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Rated: E · Fiction · Family · #2206161
Writer's cramp entry 22-11-19
He stood halfway up the stairs, looked at his mother and said: “I’m so glad that I can eat at home today.” He disappeared into the landing without apologizing for then dent in the passenger side door or his mother’s sacrifices over the years hosed off like an oil stain on the tarmac, or about the letter from his college and the thing they refused to discuss. His mother turned to the kitchen like an infantryman following, not questioning orders, instead of pulling rank for the first time. She had other children, but those people were too old or too young or too independent or too needy, and simply not her favourite Goldilocks son. She saw in him all the charms of his father and was all too happy to fall for the same tricks a second time around, and she liked to think his sharpness was her gift to him, and not at all dangerous. But now, she might be forced to recognize her favourite as her failure.
She could fix this with macaroni. She gripped the blue box, looking at the logo that had changed so slowly over the years that it was at once the same and entirely different. If she could turn this hard pasta and noxious orange powder into lunch, she could change Martin back into a good person.
She just needed him to be a child for a little bit longer.
The water boiled up over the sides of the pan and hissed against the stovetop. She dumped the macaroni elbows into a colander in the sink, without even testing them for doneness. She stood over the sink, letting the steam reach up, wishing it’s cloud would obscure her vision forever: She had sided with Martin against her daughter, and now the three times a year she was allowed to see the grandbabies they called her Mrs. Ahern. Her younger son was living with his father, both refusing to pick up her calls. The cheese was too thin and the pasta was still crunchy. The glue refused to stick. Stacks of finger paintings and handprint turkeys tossed in the recycling bin because it would have taken over every surface if she had refused to cull.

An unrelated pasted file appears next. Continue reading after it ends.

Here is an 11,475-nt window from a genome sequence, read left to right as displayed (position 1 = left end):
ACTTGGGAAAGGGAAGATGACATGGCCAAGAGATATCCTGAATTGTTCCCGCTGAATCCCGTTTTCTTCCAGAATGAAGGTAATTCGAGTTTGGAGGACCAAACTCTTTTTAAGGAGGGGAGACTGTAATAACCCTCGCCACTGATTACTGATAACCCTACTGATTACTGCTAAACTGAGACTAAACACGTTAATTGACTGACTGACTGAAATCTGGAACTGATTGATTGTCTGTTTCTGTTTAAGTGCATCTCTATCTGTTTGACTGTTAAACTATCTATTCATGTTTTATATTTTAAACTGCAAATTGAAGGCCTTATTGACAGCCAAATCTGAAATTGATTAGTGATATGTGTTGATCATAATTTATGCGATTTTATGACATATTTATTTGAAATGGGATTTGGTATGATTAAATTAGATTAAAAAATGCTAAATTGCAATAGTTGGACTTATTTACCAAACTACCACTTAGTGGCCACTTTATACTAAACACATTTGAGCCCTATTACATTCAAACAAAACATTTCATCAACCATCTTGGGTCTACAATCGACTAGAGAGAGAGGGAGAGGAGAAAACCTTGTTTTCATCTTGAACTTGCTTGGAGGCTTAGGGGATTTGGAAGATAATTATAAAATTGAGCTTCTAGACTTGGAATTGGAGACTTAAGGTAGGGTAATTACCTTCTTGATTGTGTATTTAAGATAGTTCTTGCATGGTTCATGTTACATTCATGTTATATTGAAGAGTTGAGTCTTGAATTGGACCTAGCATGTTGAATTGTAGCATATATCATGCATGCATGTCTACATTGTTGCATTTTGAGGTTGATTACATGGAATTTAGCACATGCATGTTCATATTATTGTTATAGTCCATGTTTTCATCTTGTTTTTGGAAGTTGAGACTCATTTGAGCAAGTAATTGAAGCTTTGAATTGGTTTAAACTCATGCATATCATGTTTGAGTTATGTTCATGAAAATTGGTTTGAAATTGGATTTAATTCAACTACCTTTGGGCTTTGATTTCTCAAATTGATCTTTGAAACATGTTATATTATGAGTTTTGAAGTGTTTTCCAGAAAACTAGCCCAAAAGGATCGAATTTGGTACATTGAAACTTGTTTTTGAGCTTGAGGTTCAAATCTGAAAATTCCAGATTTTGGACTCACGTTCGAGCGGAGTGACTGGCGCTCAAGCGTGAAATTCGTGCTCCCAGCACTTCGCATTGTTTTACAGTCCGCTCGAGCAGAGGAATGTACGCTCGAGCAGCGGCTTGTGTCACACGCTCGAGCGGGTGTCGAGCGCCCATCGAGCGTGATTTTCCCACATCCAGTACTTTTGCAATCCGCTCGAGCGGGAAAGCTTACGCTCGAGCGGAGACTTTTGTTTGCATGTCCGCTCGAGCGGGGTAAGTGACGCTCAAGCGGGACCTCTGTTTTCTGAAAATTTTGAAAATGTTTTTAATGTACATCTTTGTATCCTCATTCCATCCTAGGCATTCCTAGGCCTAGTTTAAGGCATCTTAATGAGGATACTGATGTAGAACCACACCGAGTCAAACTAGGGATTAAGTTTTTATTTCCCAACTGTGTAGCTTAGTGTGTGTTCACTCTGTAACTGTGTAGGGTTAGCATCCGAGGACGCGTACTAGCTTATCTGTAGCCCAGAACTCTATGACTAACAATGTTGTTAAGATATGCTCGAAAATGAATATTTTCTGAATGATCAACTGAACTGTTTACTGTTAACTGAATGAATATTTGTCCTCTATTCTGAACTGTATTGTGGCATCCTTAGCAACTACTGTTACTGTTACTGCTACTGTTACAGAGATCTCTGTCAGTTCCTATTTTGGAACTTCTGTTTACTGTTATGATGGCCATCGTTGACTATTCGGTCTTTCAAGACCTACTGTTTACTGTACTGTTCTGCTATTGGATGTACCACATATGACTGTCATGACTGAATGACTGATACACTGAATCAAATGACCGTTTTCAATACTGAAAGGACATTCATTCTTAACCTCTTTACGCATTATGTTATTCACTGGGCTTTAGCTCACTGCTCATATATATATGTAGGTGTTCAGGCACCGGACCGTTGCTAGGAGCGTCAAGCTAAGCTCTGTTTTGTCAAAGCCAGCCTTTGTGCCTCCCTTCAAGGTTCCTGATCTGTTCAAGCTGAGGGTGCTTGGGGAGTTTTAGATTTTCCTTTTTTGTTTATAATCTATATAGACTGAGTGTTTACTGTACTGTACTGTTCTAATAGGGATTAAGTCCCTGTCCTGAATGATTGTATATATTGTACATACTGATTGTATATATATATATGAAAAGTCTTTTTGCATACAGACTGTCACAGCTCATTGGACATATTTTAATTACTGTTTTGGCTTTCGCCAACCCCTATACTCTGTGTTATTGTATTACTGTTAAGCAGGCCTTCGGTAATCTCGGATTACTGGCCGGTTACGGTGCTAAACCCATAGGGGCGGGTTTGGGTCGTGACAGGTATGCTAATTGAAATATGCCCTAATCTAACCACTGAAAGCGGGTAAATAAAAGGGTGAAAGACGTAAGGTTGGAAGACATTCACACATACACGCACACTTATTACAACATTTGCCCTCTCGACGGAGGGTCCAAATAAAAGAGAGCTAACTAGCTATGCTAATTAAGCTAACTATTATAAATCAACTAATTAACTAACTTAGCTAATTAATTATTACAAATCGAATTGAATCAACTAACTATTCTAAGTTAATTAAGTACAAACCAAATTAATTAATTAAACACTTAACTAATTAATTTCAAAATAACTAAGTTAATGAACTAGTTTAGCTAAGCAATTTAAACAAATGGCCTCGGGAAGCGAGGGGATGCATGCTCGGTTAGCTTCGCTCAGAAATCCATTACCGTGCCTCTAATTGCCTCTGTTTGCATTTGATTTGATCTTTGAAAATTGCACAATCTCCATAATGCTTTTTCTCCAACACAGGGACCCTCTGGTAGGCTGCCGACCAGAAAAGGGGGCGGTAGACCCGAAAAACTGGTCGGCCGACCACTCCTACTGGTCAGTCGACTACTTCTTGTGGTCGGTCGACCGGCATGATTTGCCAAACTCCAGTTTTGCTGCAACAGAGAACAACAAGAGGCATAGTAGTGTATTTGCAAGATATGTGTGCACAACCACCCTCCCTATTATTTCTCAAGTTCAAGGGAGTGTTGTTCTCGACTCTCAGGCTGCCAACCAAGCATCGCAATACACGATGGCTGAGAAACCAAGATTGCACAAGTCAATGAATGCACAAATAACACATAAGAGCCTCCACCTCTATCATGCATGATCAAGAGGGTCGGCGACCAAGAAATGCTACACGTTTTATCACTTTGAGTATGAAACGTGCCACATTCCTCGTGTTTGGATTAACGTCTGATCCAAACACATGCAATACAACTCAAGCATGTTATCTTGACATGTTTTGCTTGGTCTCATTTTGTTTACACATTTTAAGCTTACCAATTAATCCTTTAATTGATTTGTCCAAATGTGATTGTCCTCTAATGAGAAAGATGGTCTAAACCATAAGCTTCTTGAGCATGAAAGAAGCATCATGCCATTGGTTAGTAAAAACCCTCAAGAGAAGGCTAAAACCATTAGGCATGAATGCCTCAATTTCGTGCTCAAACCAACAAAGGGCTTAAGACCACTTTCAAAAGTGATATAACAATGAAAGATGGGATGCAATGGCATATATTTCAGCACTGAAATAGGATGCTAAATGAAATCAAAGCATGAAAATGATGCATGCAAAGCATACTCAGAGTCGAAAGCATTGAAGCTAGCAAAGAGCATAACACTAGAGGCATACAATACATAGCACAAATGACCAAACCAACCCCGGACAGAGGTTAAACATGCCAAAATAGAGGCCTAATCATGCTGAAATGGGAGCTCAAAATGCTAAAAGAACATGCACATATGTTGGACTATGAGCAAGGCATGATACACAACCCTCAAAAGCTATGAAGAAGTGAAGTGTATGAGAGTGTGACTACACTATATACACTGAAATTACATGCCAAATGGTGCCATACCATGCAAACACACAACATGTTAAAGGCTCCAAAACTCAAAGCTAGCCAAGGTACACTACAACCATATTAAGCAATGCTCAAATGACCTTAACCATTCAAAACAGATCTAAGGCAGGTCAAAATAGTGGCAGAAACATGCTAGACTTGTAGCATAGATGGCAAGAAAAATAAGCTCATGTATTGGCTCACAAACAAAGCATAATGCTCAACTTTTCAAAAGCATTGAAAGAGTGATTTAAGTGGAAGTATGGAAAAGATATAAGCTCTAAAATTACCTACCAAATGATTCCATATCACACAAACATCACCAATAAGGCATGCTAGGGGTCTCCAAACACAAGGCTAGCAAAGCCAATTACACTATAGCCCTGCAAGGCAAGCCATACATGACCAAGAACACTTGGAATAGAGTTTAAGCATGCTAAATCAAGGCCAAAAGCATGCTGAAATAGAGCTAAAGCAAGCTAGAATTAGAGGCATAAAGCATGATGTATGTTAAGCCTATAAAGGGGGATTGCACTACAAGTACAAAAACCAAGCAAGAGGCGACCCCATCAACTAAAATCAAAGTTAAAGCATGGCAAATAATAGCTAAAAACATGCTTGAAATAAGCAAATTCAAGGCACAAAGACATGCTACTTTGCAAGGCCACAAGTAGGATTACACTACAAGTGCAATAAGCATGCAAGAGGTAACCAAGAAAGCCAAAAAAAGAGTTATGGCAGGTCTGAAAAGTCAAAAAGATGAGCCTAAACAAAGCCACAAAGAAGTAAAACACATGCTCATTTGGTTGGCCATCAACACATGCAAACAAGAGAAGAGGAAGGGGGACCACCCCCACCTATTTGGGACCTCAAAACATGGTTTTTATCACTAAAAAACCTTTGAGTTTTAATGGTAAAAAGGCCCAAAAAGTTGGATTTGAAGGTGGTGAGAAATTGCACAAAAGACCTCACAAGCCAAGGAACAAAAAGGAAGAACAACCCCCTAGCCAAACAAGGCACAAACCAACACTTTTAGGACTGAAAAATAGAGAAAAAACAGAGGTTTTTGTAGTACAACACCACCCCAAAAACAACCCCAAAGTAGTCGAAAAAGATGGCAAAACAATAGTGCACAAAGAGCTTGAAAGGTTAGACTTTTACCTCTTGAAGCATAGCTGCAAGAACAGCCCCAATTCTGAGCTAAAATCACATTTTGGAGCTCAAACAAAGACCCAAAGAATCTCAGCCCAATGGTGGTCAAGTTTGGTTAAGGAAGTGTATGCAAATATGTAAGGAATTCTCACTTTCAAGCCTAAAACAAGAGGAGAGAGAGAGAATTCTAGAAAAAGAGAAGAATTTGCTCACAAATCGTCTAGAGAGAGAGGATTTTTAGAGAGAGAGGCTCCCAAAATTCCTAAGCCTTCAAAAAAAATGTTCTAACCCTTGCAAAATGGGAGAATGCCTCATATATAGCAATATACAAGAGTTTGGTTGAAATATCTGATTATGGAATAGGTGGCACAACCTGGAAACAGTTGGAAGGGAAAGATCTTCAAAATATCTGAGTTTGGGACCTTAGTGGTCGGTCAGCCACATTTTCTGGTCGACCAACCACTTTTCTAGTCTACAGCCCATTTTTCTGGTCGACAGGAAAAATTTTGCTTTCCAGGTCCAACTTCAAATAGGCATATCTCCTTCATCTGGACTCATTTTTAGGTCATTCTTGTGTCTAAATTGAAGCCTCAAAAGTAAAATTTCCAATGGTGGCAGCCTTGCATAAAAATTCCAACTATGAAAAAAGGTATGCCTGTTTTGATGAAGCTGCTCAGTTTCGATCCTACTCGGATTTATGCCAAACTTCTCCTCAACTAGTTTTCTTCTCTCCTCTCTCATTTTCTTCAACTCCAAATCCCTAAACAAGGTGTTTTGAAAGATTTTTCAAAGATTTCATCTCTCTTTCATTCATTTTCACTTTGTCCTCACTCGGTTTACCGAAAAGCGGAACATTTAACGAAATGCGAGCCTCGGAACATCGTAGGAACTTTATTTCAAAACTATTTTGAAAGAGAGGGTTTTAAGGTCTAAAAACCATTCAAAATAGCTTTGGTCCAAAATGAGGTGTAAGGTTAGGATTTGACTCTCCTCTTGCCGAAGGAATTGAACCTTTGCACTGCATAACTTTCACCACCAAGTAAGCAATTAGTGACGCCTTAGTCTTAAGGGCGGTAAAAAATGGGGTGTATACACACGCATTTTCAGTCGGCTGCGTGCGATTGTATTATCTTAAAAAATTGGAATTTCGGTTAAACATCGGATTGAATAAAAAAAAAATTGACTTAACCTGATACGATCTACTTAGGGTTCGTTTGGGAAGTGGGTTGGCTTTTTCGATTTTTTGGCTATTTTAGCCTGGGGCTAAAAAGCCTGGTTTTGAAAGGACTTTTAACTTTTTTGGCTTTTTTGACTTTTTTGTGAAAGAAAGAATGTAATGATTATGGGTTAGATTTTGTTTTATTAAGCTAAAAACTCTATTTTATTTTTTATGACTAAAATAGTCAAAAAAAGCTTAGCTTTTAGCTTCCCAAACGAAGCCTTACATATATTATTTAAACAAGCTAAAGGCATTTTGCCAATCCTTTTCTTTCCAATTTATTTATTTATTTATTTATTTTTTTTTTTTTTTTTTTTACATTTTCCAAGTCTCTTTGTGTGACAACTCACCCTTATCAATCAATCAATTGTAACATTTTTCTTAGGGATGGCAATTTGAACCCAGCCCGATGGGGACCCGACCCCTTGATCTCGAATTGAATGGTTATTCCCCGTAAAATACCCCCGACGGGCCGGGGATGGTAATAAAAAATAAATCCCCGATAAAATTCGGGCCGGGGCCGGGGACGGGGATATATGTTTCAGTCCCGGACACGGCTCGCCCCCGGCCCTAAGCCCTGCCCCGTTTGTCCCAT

When Martin came back down the stairs, he had changed into his high school gym sweats. She wanted to believe him, that he was making an effort to go back in time to when he deserved to be her favourite.
“Michael Hughes says they usually drop this kind of thing after a few days,” he said, waiting for lunch to be served. His mother folded a white paper napkin.
“Those frat boys,” she said, shaking her head as if she could shake off some of the blame. “That is where all this trouble started.”
She took a bowl from the cupboard and wiped it with the tea towel, trying to remove some imaginary water droplets or dust.
“I was thinking about transferring anyway,” he said, “I don’t think a state college is where I should be.”
She served him the macaroni and imagined that fixing everything. He’d finally get into one of those schools that rejected him the first time around. He’d be surrounded by the kind of nice young men he was supposed to be. No more bottom feeder, straight-C students for Martin to fall in with. He wasn’t supposed to be like them. He was supposed to be special.
She remembered her pregnancy with him, the only one with a glow. Amy had been such a brat, not wanting a baby brother. And she was right, in the end; a mother’s love couldn’t really be shared fairly.
Her phone lit up and buzzed, slowly inching across the counter toward her. She left him, just for a moment. She snuck into the living room where she was safely surrounded by framed photographs of the golden years. She listened, knowing each second was eating into the retainer. The man on the line was the same one she had gone to for the divorce. This was his chance to bill through all that money he’d fought for her to win. She finally spoke, to confirm she would let Martin know his options.
She went back to the kitchen and he was dumping the macaroni into the garbage can. Each scrape of his fork against the bowl an admission that he had betrayed her. She grabbed the colander out of the sink and threw it at him. It bounced off his shoulder. For the first time, his eyes flashed a tiny recognition that he might have done something wrong.

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